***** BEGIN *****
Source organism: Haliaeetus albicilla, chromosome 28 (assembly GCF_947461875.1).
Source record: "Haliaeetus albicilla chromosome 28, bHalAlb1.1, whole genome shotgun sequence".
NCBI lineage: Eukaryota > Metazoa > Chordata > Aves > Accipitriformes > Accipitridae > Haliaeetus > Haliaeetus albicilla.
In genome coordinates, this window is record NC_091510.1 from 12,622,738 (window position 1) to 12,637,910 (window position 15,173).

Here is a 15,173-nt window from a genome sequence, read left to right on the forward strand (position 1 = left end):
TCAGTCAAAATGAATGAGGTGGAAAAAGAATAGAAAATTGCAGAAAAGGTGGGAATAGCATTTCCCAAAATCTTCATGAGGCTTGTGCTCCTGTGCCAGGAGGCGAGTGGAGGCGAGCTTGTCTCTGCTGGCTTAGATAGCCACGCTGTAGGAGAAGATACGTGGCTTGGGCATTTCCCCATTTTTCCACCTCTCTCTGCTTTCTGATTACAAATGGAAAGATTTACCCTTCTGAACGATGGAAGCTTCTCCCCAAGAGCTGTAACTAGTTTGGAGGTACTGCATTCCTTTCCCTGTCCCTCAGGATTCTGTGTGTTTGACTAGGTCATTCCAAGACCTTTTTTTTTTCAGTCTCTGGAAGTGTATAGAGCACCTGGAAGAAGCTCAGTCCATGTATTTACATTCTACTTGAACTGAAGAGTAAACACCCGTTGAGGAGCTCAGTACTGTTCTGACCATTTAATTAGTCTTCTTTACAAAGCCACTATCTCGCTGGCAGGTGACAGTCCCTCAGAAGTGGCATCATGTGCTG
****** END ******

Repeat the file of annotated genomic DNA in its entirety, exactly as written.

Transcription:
Source organism: Haliaeetus albicilla, chromosome 28 (assembly GCF_947461875.1).
Source record: "Haliaeetus albicilla chromosome 28, bHalAlb1.1, whole genome shotgun sequence".
NCBI lineage: Eukaryota > Metazoa > Chordata > Aves > Accipitriformes > Accipitridae > Haliaeetus > Haliaeetus albicilla.
In genome coordinates, this window is record NC_091510.1 from 12,622,738 (window position 1) to 12,637,910 (window position 15,173).

Here is a 15,173-nt window from a genome sequence, read left to right on the forward strand (position 1 = left end):
TCAGTCAAAATGAATGAGGTGGAAAAAGAATAGAAAATTGCAGAAAAGGTGGGAATAGCATTTCCCAAAATCTTCATGAGGCTTGTGCTCCTGTGCCAGGAGGCGAGTGGAGGCGAGCTTGTCTCTGCTGGCTTAGATAGCCACGCTGTAGGAGAAGATACGTGGCTTGGGCATTTCCCCATTTTTCCACCTCTCTCTGCTTTCTGATTACAAATGGAAAGATTTACCCTTCTGAACGATGGAAGCTTCTCCCCAAGAGCTGTAACTAGTTTGGAGGTACTGCATTCCTTTCCCTGTCCCTCAGGATTCTGTGTGTTTGACTAGGTCATTCCAAGACCTTTTTTTTTTCAGTCTCTGGAAGTGTATAGAGCACCTGGAAGAAGCTCAGTCCATGTATTTACATTCTACTTGAACTGAAGAGTAAACACCCGTTGAGGAGCTCAGTACTGTTCTGACCATTTAATTAGTCTTCTTTACAAAGCCACTATCTCGCTGGCAGGTGACAGTCCCTCAGAAGTGGCATCATGTGCTG